We’ve all seen the opposite. “A word poorly spoken is like trash on the highway.”

“Reckless words pierce like a sword!”  “But the tongue of the wise brings healing.”

“A word aptly spoken is like apples of gold in settings of silver.”

Now, I’ve picked out to share with you four sets of words today that are some of the best, most beautiful, “good words” in the entire English language.

When these words are spoken at the right time in the right way, amazing things happen.

It doesn’t always seem like it. They are under-used words and under-appreciated words.

But I think they are apples of gold in settings of silver.

Let me share them with you.

#1. “I’M SORRY.”

See what I mean?

That’s a powerful set of words right there.

But they are not always easy to say.

When I was growing up, there was a television show that I just loved on Tuesday nights. It celebrated life in the 50's in a fictional Milwaukee neighborhood with wacky characters who were always getting into and out of trouble.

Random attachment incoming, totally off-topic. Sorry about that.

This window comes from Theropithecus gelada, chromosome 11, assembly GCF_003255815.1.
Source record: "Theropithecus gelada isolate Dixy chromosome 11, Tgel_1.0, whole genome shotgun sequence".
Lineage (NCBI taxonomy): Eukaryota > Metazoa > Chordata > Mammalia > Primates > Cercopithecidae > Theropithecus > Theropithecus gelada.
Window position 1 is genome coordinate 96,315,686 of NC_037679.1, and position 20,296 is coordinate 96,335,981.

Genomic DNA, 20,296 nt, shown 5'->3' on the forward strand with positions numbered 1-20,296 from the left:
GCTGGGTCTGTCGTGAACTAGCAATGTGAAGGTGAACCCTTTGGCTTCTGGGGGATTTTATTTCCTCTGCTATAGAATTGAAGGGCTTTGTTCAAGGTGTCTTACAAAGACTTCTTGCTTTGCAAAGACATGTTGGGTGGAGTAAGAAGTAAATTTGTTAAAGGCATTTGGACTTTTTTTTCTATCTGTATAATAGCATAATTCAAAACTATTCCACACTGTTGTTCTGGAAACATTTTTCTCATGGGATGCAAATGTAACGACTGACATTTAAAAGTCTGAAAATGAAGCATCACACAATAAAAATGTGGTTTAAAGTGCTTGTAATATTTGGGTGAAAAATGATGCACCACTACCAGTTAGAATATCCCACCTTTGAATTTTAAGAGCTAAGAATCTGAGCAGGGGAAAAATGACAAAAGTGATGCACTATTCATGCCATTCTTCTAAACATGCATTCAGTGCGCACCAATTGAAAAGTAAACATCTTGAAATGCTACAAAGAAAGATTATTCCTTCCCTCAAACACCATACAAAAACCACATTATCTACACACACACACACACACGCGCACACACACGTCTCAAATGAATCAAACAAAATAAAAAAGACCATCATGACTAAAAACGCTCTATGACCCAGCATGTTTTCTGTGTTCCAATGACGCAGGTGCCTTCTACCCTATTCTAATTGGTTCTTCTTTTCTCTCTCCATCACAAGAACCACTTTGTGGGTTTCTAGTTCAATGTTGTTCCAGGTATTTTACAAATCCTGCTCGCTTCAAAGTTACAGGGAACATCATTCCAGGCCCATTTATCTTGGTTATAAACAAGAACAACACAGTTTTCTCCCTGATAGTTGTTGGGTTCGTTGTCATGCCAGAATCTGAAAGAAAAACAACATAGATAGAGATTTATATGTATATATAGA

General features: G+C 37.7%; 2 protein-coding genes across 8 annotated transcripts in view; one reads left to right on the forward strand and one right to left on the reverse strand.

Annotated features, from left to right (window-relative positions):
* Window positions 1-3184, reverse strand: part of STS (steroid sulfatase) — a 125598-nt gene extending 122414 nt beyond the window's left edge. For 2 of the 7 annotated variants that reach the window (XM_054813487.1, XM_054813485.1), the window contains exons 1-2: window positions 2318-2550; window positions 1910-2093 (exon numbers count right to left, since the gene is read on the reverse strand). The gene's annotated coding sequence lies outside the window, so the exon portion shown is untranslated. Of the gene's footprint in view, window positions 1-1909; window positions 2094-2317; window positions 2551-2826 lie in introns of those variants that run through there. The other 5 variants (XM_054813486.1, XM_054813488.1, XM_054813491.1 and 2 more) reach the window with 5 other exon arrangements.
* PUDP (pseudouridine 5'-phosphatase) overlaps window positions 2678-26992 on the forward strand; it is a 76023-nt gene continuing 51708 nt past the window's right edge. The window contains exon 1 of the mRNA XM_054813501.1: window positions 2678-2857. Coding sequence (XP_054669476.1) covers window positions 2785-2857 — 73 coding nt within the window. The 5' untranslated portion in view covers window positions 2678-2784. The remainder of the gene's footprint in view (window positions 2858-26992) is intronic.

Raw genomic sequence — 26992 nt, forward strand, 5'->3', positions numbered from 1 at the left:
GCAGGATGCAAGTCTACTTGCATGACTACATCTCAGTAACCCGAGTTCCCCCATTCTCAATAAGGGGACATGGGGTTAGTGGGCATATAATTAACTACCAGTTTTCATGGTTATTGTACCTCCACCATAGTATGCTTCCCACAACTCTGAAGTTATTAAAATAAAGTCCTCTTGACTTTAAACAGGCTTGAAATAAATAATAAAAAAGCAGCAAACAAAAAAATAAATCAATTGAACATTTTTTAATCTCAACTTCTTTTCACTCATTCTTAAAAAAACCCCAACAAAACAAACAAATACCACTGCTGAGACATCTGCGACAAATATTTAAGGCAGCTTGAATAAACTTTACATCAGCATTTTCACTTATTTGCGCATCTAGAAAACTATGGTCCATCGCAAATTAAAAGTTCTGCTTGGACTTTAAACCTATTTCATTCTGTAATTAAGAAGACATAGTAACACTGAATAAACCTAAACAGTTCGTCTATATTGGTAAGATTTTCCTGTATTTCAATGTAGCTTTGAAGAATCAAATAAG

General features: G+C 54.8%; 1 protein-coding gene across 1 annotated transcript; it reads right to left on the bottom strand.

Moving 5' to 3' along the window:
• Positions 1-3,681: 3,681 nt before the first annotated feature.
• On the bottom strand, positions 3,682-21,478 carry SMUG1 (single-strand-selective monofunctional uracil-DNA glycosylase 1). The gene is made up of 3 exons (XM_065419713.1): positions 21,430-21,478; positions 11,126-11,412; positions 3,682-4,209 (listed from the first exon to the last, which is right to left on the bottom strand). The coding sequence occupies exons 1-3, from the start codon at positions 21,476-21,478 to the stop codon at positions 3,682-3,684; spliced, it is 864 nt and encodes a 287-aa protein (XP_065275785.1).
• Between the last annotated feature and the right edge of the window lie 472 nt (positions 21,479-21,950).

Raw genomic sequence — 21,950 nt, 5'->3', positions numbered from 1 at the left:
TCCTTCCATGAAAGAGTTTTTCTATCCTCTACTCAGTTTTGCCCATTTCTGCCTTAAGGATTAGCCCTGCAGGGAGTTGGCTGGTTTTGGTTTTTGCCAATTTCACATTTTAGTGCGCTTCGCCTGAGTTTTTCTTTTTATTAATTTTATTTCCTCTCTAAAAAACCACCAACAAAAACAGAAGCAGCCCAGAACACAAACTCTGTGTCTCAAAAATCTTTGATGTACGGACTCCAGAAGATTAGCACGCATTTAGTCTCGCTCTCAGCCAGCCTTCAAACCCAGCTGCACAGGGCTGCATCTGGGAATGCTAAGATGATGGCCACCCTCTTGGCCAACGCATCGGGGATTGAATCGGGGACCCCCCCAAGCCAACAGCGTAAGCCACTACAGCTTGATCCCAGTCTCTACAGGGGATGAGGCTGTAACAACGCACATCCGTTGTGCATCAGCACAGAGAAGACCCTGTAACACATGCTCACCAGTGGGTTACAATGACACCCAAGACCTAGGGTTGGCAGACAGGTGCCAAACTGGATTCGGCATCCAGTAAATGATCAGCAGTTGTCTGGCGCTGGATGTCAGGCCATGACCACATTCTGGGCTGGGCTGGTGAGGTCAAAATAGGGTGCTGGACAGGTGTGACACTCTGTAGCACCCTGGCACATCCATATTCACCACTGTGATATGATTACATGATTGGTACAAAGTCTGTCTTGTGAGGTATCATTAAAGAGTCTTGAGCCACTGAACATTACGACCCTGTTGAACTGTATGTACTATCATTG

Officially, the name of the show was what?

“Happy Days” and the star was Ron Howard who played the main character–Richie Cunningham.

But Happy Days was not what my brother and I called the show.  And Richie Cunningham was not the most important character on the show, as far as we were concerned.

We called the show, “The Fonz.” Tuesday nights would roll around, and Andy and I would say, “The Fonz is on!  The Fonz is on!”  And we’d flip on the TV and enjoy Henry Winkler as Arthur Fonzarelli–The Fonz.

Do you remember the Fonz?  He was the coolest thing alive.  He had a closet full of white t-shirts that he would wear under a very cool, black leather jacket–which is now in the Smithsonian.